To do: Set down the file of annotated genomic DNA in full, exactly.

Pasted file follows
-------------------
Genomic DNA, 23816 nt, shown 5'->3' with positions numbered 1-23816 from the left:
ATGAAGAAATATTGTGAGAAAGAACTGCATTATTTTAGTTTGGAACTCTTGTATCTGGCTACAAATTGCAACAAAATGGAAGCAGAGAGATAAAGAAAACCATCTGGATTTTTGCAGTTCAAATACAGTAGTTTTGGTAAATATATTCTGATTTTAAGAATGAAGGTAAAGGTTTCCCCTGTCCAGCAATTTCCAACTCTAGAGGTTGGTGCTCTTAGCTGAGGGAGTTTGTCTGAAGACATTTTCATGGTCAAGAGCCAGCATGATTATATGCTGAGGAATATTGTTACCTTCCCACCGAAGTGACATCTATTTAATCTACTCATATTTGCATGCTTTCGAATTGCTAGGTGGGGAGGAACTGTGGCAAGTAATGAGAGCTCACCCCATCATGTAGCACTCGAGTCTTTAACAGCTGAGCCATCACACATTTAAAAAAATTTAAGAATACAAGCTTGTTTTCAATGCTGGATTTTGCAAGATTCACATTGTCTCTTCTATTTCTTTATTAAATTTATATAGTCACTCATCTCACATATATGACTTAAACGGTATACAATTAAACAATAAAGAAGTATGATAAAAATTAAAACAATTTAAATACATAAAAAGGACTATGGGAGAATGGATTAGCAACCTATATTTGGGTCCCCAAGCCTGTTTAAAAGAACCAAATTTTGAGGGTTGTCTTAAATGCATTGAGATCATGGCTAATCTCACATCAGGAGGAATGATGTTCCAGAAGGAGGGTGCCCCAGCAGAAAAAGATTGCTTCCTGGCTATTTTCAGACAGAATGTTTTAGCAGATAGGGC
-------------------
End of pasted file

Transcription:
Genomic DNA, 23816 nt, shown 5'->3' with positions numbered 1-23816 from the left:
ATGAAGAAATATTGTGAGAAAGAACTGCATTATTTTAGTTTGGAACTCTTGTATCTGGCTACAAATTGCAACAAAATGGAAGCAGAGAGATAAAGAAAACCATCTGGATTTTTGCAGTTCAAATACAGTAGTTTTGGTAAATATATTCTGATTTTAAGAATGAAGGTAAAGGTTTCCCCTGTCCAGCAATTTCCAACTCTAGAGGTTGGTGCTCTTAGCTGAGGGAGTTTGTCTGAAGACATTTTCATGGTCAAGAGCCAGCATGATTATATGCTGAGGAATATTGTTACCTTCCCACCGAAGTGACATCTATTTAATCTACTCATATTTGCATGCTTTCGAATTGCTAGGTGGGGAGGAACTGTGGCAAGTAATGAGAGCTCACCCCATCATGTAGCACTCGAGTCTTTAACAGCTGAGCCATCACACATTTAAAAAAATTTAAGAATACAAGCTTGTTTTCAATGCTGGATTTTGCAAGATTCACATTGTCTCTTCTATTTCTTTATTAAATTTATATAGTCACTCATCTCACATATATGACTTAAACGGTATACAATTAAACAATAAAGAAGTATGATAAAAATTAAAACAATTTAAATACATAAAAAGGACTATGGGAGAATGGATTAGCAACCTATATTTGGGTCCCCAAGCCTGTTTAAAAGAACCAAATTTTGAGGGTTGTCTTAAATGCATTGAGATCATGGCTAATCTCACATCAGGAGGAATGATGTTCCAGAAGGAGGGTGCCCCAGCAGAAAAAGATTGCTTCCTGGCTATTTTCAGACAGAATGTTTTAGCAGATAGGGC